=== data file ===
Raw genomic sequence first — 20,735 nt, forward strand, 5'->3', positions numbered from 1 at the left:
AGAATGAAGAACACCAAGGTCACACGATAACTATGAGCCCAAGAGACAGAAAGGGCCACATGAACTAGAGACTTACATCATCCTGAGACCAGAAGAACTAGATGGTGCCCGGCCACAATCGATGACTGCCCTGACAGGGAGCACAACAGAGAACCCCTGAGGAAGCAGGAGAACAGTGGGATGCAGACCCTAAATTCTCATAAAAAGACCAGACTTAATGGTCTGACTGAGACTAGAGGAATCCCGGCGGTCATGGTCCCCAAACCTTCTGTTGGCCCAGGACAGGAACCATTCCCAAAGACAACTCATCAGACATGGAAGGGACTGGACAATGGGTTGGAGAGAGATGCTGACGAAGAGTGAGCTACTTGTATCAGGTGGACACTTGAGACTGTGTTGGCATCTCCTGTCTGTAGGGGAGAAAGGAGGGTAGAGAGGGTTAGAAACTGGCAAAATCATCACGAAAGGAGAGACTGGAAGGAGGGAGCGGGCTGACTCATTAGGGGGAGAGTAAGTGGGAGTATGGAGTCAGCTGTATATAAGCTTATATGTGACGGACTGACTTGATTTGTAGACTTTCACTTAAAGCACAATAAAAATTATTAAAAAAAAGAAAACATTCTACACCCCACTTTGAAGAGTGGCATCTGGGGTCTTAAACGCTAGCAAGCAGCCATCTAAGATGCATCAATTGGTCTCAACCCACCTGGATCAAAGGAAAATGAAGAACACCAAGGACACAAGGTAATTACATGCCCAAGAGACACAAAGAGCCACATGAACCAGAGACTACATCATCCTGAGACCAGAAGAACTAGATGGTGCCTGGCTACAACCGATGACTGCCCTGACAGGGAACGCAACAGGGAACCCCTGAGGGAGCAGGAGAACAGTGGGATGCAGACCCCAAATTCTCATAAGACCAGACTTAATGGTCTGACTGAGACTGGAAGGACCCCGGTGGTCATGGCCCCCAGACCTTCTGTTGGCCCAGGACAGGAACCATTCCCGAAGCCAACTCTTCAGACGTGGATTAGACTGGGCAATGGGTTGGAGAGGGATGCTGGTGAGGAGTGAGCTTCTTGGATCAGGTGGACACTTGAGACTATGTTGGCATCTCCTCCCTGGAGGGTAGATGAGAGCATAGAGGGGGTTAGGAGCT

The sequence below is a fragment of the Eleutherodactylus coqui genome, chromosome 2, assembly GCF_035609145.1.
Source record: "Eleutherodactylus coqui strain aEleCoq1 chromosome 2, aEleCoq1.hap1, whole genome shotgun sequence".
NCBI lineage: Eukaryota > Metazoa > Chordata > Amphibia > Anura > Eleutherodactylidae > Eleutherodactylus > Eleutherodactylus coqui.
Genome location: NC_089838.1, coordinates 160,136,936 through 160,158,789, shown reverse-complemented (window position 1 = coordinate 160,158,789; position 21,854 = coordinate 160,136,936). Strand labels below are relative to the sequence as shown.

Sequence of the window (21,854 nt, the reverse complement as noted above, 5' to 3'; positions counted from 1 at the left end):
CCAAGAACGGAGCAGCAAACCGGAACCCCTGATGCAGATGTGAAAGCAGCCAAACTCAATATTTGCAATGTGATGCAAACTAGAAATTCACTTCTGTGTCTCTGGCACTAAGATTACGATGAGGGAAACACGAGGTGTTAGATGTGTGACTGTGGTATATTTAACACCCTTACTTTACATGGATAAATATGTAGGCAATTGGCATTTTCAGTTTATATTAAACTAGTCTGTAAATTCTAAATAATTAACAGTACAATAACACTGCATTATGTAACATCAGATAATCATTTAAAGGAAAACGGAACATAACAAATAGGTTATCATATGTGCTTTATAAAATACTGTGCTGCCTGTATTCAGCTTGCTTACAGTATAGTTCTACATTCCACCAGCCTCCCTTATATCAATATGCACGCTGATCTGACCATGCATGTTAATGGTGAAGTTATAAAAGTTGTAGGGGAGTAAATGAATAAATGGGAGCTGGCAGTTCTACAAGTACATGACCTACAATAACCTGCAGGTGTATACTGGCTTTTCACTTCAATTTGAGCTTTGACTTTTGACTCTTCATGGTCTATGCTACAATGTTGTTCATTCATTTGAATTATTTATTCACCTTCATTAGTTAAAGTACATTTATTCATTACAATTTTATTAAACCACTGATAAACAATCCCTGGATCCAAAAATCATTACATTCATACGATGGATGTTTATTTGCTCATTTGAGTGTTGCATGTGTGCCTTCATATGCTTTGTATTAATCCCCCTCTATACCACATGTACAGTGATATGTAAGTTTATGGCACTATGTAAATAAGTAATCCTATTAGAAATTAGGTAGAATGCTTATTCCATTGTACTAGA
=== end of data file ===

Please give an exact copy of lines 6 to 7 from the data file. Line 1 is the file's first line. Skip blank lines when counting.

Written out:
Genome location: NC_089838.1, coordinates 160,136,936 through 160,158,789, shown reverse-complemented (window position 1 = coordinate 160,158,789; position 21,854 = coordinate 160,136,936). Strand labels below are relative to the sequence as shown.

Sequence of the window (21,854 nt, the reverse complement as noted above, 5' to 3'; positions counted from 1 at the left end):